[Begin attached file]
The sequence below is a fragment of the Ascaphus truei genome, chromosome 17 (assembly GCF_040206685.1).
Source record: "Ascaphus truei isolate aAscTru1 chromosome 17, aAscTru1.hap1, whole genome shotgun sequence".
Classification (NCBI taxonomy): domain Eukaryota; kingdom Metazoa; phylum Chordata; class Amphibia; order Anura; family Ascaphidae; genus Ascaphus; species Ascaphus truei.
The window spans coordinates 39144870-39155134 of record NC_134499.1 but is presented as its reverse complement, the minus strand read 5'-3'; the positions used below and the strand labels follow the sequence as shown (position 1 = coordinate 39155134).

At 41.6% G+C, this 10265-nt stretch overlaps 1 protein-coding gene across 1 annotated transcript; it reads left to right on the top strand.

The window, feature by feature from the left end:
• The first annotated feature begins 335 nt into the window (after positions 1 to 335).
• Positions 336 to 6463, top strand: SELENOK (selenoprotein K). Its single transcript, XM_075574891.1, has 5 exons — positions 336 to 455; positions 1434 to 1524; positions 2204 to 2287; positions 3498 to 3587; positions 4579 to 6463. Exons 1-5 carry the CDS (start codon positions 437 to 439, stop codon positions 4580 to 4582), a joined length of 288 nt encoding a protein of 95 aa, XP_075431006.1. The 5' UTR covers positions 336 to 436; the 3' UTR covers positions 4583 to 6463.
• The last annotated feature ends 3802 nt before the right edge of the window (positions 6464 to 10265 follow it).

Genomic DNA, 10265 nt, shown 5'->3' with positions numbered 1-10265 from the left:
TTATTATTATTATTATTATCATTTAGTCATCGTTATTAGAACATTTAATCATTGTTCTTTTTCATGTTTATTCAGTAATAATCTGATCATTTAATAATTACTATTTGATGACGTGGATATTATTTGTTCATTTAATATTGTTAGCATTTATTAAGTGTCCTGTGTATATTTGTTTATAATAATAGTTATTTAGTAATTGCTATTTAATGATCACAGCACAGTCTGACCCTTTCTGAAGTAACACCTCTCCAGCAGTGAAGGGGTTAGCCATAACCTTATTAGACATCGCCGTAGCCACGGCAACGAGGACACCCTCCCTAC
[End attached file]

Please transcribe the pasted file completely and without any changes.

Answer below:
The sequence below is a fragment of the Ascaphus truei genome, chromosome 17 (assembly GCF_040206685.1).
Source record: "Ascaphus truei isolate aAscTru1 chromosome 17, aAscTru1.hap1, whole genome shotgun sequence".
Classification (NCBI taxonomy): domain Eukaryota; kingdom Metazoa; phylum Chordata; class Amphibia; order Anura; family Ascaphidae; genus Ascaphus; species Ascaphus truei.
The window spans coordinates 39144870-39155134 of record NC_134499.1 but is presented as its reverse complement, the minus strand read 5'-3'; the positions used below and the strand labels follow the sequence as shown (position 1 = coordinate 39155134).

At 41.6% G+C, this 10265-nt stretch overlaps 1 protein-coding gene across 1 annotated transcript; it reads left to right on the top strand.

The window, feature by feature from the left end:
• The first annotated feature begins 335 nt into the window (after positions 1 to 335).
• Positions 336 to 6463, top strand: SELENOK (selenoprotein K). Its single transcript, XM_075574891.1, has 5 exons — positions 336 to 455; positions 1434 to 1524; positions 2204 to 2287; positions 3498 to 3587; positions 4579 to 6463. Exons 1-5 carry the CDS (start codon positions 437 to 439, stop codon positions 4580 to 4582), a joined length of 288 nt encoding a protein of 95 aa, XP_075431006.1. The 5' UTR covers positions 336 to 436; the 3' UTR covers positions 4583 to 6463.
• The last annotated feature ends 3802 nt before the right edge of the window (positions 6464 to 10265 follow it).

Genomic DNA, 10265 nt, shown 5'->3' with positions numbered 1-10265 from the left:
TTATTATTATTATTATTATCATTTAGTCATCGTTATTAGAACATTTAATCATTGTTCTTTTTCATGTTTATTCAGTAATAATCTGATCATTTAATAATTACTATTTGATGACGTGGATATTATTTGTTCATTTAATATTGTTAGCATTTATTAAGTGTCCTGTGTATATTTGTTTATAATAATAGTTATTTAGTAATTGCTATTTAATGATCACAGCACAGTCTGACCCTTTCTGAAGTAACACCTCTCCAGCAGTGAAGGGGTTAGCCATAACCTTATTAGACATCGCCGTAGCCACGGCAACGAGGACACCCTCCCTAC